Len Smith

Manipulate History for Meaningful Commits

January 08, 2013

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One of git’s most powerful features is the ability to rewrite history.

While developing, I commit after every step of the red-green-refactor cycle. I prepend them with the word ‘wip’ as a reminder not to share them with the world.

 ~/code/tips/ [venues] gl
5bdc625 - wip - refactoring
7733fc7 - wip - passing unit test
acfd9dc - wip - failing unit test
2e14ec9 - wip - failing acceptance spec
1d65cf1 - Added Ability for Users to Login [completes #14]

These commits are meaningful to me while developing a feature. If I’m working to make a unit test pass and decide I want to experiment with a different implementation, it’s very useful to be able to stash.

5 weeks from now, I am not going to care about wip - failing unit test. There will be no good reason to check it out, revert it, or even see it as a unit of work.

Because git is decentralized, I can make these micro-commits locally and worry about squashing them into one commit later.

For example, if I want to try a completely different implementation, I can create a new branch and revert to that failing spec in seconds:

For example, if I want to try a completely different implementation, I can create a new branch and revert to that failing spec in seconds:

 ~/code/tips/ [venues]  git checkout 5bdc625
You are in 'detached HEAD' state. [...]

HEAD is now at 5bdc625...  failing acceptance tests

>  git checkout -b different-implementation

Now, once that feature is complete, it’s time to think about the future audience. Again, two weeks from now no one’s going to care about a commit with just a failing spec. You might want to revert an entire feature or look at the files involved in a feature. That’s where interactive rebase comes in. Run git rebase -i SHA-BEFORE-ALL-THE-COMMITS-TO-SQUASH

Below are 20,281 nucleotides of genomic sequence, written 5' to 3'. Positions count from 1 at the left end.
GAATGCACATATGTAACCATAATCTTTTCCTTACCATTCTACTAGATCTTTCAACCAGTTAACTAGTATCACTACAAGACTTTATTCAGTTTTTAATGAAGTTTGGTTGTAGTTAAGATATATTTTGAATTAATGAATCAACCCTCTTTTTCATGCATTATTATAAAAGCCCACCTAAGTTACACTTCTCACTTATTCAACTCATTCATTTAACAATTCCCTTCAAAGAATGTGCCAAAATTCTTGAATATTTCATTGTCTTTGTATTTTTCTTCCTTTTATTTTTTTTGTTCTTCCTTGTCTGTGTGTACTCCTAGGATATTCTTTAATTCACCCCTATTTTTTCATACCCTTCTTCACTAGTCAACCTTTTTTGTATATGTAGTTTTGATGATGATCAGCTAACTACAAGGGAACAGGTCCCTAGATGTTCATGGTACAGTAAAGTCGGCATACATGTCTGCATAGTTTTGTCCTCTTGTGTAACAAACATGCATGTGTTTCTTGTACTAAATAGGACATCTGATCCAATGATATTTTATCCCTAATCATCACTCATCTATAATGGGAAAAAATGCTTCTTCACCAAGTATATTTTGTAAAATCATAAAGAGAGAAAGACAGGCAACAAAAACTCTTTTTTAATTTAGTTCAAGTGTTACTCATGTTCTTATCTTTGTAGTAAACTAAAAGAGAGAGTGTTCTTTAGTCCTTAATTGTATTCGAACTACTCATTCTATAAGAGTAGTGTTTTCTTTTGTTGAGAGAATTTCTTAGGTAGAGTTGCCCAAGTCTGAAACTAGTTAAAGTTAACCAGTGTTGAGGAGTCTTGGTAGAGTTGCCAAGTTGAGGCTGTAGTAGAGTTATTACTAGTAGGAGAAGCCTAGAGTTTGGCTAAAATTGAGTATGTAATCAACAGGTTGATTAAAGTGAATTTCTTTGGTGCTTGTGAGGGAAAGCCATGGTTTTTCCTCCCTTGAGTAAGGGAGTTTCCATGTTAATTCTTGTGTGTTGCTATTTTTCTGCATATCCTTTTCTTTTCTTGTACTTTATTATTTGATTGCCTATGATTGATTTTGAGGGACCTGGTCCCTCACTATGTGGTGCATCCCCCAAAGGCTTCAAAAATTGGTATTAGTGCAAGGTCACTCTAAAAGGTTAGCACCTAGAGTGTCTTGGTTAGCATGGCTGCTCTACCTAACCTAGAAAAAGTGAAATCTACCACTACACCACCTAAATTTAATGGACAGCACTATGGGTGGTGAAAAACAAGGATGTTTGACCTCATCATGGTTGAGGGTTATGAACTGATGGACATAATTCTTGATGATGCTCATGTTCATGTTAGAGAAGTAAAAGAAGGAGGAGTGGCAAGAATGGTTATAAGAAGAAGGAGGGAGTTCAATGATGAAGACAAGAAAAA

Pick the first commit, and change the word “pick” to “s” to squash all the other commits into it.

Save and exit.

Now you’ll be presented with a chance to edit your commit message. You’ll see a list of your previous commit messages and all the files changed, so you have no excuse to document exactly what you did, packing as many searchable keywords in that first line as possible. (You’re not going to search for “fixed the issue” a month from now, so use as precise wording as possible.)

 ~/code/paleospots/ [venues] git log
498a02f - (HEAD, venues) Users create Venues, Venues update their lat/long from an address [completes #23421] (7 hours ago) Len Smith
1d65cf1 - Added Ability for Users to Create Tips [completes #14] (2 weeks ago) Len Smith

And bam. Your history is meaningful.

Before you push, take a second look at your commit. You’re not going to be able to change it once its published. Use “git commit –amend” if you need to reword your commit.

  • Once you push to a remote branch that other people might use, you can no longer change history without mucking up the time stream.

Len SmithWritten by Len Smith who lives and works in Seattle. Follow him on Twitter, Github or listen to him on Turing-Incomplete